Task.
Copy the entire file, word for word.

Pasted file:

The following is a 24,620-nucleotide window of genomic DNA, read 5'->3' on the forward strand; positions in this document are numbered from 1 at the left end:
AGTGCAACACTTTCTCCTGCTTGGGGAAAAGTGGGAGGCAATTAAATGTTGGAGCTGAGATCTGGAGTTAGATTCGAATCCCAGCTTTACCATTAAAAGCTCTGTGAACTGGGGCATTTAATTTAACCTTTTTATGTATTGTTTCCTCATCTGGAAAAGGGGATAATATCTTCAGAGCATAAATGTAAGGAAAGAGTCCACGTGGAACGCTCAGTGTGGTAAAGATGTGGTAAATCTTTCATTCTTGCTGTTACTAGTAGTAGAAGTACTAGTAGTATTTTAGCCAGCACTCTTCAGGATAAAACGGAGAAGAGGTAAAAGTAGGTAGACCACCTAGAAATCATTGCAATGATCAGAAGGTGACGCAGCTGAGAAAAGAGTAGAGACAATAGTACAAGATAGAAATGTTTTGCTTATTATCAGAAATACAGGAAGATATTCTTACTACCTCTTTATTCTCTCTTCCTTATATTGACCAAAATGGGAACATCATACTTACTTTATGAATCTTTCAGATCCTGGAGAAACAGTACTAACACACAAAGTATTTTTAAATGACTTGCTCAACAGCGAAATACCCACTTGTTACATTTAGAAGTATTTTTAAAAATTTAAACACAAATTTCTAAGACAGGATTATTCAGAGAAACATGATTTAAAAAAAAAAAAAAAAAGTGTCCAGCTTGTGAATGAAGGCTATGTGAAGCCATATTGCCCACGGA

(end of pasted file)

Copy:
The following is a 24,620-nucleotide window of genomic DNA, read 5'->3' on the forward strand; positions in this document are numbered from 1 at the left end:
AGTGCAACACTTTCTCCTGCTTGGGGAAAAGTGGGAGGCAATTAAATGTTGGAGCTGAGATCTGGAGTTAGATTCGAATCCCAGCTTTACCATTAAAAGCTCTGTGAACTGGGGCATTTAATTTAACCTTTTTATGTATTGTTTCCTCATCTGGAAAAGGGGATAATATCTTCAGAGCATAAATGTAAGGAAAGAGTCCACGTGGAACGCTCAGTGTGGTAAAGATGTGGTAAATCTTTCATTCTTGCTGTTACTAGTAGTAGAAGTACTAGTAGTATTTTAGCCAGCACTCTTCAGGATAAAACGGAGAAGAGGTAAAAGTAGGTAGACCACCTAGAAATCATTGCAATGATCAGAAGGTGACGCAGCTGAGAAAAGAGTAGAGACAATAGTACAAGATAGAAATGTTTTGCTTATTATCAGAAATACAGGAAGATATTCTTACTACCTCTTTATTCTCTCTTCCTTATATTGACCAAAATGGGAACATCATACTTACTTTATGAATCTTTCAGATCCTGGAGAAACAGTACTAACACACAAAGTATTTTTAAATGACTTGCTCAACAGCGAAATACCCACTTGTTACATTTAGAAGTATTTTTAAAAATTTAAACACAAATTTCTAAGACAGGATTATTCAGAGAAACATGATTTAAAAAAAAAAAAAAAAAGTGTCCAGCTTGTGAATGAAGGCTATGTGAAGCCATATTGCCCACGGA